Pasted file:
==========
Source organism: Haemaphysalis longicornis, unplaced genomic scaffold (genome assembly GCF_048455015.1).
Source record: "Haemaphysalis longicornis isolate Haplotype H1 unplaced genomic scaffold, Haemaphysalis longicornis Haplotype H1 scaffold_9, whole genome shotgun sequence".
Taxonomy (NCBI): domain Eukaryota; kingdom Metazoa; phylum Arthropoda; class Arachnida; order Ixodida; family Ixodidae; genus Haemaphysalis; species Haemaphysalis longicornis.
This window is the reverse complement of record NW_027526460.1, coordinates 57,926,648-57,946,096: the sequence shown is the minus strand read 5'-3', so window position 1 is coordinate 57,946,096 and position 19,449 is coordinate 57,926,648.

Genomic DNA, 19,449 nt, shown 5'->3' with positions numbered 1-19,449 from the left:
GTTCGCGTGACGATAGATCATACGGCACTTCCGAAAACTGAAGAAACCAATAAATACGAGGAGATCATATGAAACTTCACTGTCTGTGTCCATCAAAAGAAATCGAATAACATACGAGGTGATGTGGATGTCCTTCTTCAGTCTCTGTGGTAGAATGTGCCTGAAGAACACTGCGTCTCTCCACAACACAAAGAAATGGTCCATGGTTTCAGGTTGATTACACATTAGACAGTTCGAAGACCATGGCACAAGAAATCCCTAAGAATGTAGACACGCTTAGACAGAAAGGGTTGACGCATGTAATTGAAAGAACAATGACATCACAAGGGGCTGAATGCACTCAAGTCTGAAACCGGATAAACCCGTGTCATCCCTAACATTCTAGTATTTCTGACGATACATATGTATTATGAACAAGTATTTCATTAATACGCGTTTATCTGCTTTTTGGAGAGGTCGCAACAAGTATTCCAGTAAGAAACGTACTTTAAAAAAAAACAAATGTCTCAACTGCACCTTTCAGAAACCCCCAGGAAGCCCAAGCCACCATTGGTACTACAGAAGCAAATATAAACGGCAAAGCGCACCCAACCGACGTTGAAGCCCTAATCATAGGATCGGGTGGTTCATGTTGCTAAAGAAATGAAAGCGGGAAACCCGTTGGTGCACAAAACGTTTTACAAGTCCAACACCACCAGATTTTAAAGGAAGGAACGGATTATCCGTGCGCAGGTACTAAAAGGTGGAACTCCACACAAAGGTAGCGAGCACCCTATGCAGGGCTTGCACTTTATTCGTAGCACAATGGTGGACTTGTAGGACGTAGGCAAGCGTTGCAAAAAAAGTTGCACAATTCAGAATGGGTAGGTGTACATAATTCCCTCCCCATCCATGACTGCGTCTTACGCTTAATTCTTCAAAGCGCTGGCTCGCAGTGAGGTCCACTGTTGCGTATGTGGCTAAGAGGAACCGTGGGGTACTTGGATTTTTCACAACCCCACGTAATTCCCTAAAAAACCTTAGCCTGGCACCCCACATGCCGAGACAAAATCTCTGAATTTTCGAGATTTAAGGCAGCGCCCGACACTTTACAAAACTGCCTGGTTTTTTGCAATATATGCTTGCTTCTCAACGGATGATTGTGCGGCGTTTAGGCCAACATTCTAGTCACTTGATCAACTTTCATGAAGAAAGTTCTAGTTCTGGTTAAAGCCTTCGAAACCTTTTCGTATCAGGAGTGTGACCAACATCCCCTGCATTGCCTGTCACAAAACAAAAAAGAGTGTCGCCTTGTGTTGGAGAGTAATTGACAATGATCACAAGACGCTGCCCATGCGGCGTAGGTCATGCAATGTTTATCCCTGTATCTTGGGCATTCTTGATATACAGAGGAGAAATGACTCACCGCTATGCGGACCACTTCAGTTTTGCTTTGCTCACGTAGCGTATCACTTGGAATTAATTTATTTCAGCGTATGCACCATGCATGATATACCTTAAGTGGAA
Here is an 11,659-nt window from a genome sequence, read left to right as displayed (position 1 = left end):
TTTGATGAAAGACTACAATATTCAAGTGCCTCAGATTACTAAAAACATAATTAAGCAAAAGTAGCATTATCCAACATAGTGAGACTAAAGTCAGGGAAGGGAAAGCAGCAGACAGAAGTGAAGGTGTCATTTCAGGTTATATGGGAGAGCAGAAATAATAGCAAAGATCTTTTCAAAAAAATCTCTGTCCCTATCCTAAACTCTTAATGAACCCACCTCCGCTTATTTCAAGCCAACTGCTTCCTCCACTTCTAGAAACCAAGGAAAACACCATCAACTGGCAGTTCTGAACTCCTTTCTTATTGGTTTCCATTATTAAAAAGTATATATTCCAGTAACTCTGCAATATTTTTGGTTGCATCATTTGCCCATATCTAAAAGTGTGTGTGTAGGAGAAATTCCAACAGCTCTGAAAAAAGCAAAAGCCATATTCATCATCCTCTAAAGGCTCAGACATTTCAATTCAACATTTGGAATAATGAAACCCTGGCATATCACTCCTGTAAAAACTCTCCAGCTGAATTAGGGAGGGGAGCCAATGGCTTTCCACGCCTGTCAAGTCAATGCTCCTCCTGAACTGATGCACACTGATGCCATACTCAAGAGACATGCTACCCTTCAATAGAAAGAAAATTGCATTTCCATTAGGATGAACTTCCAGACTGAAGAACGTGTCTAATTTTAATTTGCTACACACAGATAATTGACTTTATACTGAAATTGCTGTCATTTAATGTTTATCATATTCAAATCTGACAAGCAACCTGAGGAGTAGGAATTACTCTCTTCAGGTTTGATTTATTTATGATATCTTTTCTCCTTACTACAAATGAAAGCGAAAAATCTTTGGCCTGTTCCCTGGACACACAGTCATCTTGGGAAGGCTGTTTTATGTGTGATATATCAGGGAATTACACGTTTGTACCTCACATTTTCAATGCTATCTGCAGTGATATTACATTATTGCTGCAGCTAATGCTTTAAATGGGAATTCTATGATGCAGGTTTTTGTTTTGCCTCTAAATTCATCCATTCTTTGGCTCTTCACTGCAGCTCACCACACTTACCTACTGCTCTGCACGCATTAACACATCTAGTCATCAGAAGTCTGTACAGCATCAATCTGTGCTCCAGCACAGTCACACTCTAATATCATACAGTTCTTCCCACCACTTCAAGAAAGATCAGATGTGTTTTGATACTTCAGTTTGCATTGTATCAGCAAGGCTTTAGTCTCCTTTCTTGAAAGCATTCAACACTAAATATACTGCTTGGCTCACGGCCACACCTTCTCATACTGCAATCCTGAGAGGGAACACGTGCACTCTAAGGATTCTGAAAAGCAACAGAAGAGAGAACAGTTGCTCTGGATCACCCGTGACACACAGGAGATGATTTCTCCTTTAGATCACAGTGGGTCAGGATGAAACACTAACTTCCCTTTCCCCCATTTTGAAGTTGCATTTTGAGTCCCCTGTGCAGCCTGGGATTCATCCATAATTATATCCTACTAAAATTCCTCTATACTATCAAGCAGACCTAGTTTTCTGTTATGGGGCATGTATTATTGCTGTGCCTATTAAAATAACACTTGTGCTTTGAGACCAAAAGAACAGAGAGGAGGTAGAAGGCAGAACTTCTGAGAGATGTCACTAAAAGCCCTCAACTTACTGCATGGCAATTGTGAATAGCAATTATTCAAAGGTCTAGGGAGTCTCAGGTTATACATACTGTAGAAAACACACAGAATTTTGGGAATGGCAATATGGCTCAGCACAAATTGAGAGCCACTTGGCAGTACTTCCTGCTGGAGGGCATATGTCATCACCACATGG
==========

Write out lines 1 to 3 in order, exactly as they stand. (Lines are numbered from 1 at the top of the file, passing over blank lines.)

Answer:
Source organism: Haemaphysalis longicornis, unplaced genomic scaffold (genome assembly GCF_048455015.1).
Source record: "Haemaphysalis longicornis isolate Haplotype H1 unplaced genomic scaffold, Haemaphysalis longicornis Haplotype H1 scaffold_9, whole genome shotgun sequence".
Taxonomy (NCBI): domain Eukaryota; kingdom Metazoa; phylum Arthropoda; class Arachnida; order Ixodida; family Ixodidae; genus Haemaphysalis; species Haemaphysalis longicornis.